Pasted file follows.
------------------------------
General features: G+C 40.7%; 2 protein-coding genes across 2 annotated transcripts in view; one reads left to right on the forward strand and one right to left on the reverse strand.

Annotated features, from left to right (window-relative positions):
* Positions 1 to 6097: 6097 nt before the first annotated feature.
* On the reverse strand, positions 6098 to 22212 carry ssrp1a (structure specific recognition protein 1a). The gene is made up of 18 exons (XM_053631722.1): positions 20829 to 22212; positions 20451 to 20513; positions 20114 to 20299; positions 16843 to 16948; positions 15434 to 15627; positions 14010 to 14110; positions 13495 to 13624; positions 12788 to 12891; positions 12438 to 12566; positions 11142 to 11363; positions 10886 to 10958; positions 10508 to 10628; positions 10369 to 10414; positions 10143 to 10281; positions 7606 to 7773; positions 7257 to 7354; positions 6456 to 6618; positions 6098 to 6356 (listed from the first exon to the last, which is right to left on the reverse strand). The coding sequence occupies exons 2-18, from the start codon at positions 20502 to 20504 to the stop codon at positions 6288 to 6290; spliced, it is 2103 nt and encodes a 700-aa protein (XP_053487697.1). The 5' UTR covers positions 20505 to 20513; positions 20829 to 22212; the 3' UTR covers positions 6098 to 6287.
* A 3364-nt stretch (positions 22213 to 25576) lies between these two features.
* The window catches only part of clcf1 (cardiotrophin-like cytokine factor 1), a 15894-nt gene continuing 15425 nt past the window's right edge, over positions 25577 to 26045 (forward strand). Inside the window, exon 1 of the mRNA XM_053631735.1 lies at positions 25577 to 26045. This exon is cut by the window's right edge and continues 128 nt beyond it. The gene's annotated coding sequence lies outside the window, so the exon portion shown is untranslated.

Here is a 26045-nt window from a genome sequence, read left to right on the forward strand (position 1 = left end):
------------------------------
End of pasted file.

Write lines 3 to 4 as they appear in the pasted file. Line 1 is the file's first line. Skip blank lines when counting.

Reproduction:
* Positions 1 to 6097: 6097 nt before the first annotated feature.
* On the reverse strand, positions 6098 to 22212 carry ssrp1a (structure specific recognition protein 1a). The gene is made up of 18 exons (XM_053631722.1): positions 20829 to 22212; positions 20451 to 20513; positions 20114 to 20299; positions 16843 to 16948; positions 15434 to 15627; positions 14010 to 14110; positions 13495 to 13624; positions 12788 to 12891; positions 12438 to 12566; positions 11142 to 11363; positions 10886 to 10958; positions 10508 to 10628; positions 10369 to 10414; positions 10143 to 10281; positions 7606 to 7773; positions 7257 to 7354; positions 6456 to 6618; positions 6098 to 6356 (listed from the first exon to the last, which is right to left on the reverse strand). The coding sequence occupies exons 2-18, from the start codon at positions 20502 to 20504 to the stop codon at positions 6288 to 6290; spliced, it is 2103 nt and encodes a 700-aa protein (XP_053487697.1). The 5' UTR covers positions 20505 to 20513; positions 20829 to 22212; the 3' UTR covers positions 6098 to 6287.